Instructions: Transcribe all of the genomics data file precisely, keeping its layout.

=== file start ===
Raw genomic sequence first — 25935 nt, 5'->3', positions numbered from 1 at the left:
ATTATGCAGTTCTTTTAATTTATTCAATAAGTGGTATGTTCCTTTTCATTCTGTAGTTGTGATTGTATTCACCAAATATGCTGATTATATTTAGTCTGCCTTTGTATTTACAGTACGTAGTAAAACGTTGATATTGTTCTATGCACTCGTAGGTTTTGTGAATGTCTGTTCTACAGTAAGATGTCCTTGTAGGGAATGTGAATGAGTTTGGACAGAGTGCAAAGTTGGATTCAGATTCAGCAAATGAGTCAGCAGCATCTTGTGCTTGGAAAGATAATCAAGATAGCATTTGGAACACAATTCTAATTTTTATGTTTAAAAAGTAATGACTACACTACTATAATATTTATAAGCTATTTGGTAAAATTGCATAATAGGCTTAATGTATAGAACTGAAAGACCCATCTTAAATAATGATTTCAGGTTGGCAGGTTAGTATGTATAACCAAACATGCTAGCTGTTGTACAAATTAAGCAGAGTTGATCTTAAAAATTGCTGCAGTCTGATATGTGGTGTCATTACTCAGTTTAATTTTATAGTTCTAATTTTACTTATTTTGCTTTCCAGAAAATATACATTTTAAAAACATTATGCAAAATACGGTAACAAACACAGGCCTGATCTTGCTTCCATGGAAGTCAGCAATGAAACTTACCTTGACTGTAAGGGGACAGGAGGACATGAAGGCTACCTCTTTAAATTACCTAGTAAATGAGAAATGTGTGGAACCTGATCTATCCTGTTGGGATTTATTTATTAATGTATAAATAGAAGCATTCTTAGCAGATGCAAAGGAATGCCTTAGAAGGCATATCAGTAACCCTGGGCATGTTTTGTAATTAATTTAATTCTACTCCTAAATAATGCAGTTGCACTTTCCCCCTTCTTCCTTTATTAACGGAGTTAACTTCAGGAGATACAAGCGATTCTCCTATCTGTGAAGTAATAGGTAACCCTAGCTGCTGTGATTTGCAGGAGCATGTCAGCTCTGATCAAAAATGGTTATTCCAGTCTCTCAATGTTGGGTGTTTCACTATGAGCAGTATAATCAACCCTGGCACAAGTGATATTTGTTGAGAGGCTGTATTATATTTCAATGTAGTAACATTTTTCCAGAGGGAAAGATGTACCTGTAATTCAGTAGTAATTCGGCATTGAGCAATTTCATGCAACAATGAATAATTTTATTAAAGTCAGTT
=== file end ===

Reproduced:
Raw genomic sequence first — 25935 nt, 5'->3', positions numbered from 1 at the left:
ATTATGCAGTTCTTTTAATTTATTCAATAAGTGGTATGTTCCTTTTCATTCTGTAGTTGTGATTGTATTCACCAAATATGCTGATTATATTTAGTCTGCCTTTGTATTTACAGTACGTAGTAAAACGTTGATATTGTTCTATGCACTCGTAGGTTTTGTGAATGTCTGTTCTACAGTAAGATGTCCTTGTAGGGAATGTGAATGAGTTTGGACAGAGTGCAAAGTTGGATTCAGATTCAGCAAATGAGTCAGCAGCATCTTGTGCTTGGAAAGATAATCAAGATAGCATTTGGAACACAATTCTAATTTTTATGTTTAAAAAGTAATGACTACACTACTATAATATTTATAAGCTATTTGGTAAAATTGCATAATAGGCTTAATGTATAGAACTGAAAGACCCATCTTAAATAATGATTTCAGGTTGGCAGGTTAGTATGTATAACCAAACATGCTAGCTGTTGTACAAATTAAGCAGAGTTGATCTTAAAAATTGCTGCAGTCTGATATGTGGTGTCATTACTCAGTTTAATTTTATAGTTCTAATTTTACTTATTTTGCTTTCCAGAAAATATACATTTTAAAAACATTATGCAAAATACGGTAACAAACACAGGCCTGATCTTGCTTCCATGGAAGTCAGCAATGAAACTTACCTTGACTGTAAGGGGACAGGAGGACATGAAGGCTACCTCTTTAAATTACCTAGTAAATGAGAAATGTGTGGAACCTGATCTATCCTGTTGGGATTTATTTATTAATGTATAAATAGAAGCATTCTTAGCAGATGCAAAGGAATGCCTTAGAAGGCATATCAGTAACCCTGGGCATGTTTTGTAATTAATTTAATTCTACTCCTAAATAATGCAGTTGCACTTTCCCCCTTCTTCCTTTATTAACGGAGTTAACTTCAGGAGATACAAGCGATTCTCCTATCTGTGAAGTAATAGGTAACCCTAGCTGCTGTGATTTGCAGGAGCATGTCAGCTCTGATCAAAAATGGTTATTCCAGTCTCTCAATGTTGGGTGTTTCACTATGAGCAGTATAATCAACCCTGGCACAAGTGATATTTGTTGAGAGGCTGTATTATATTTCAATGTAGTAACATTTTTCCAGAGGGAAAGATGTACCTGTAATTCAGTAGTAATTCGGCATTGAGCAATTTCATGCAACAATGAATAATTTTATTAAAGTCAGTT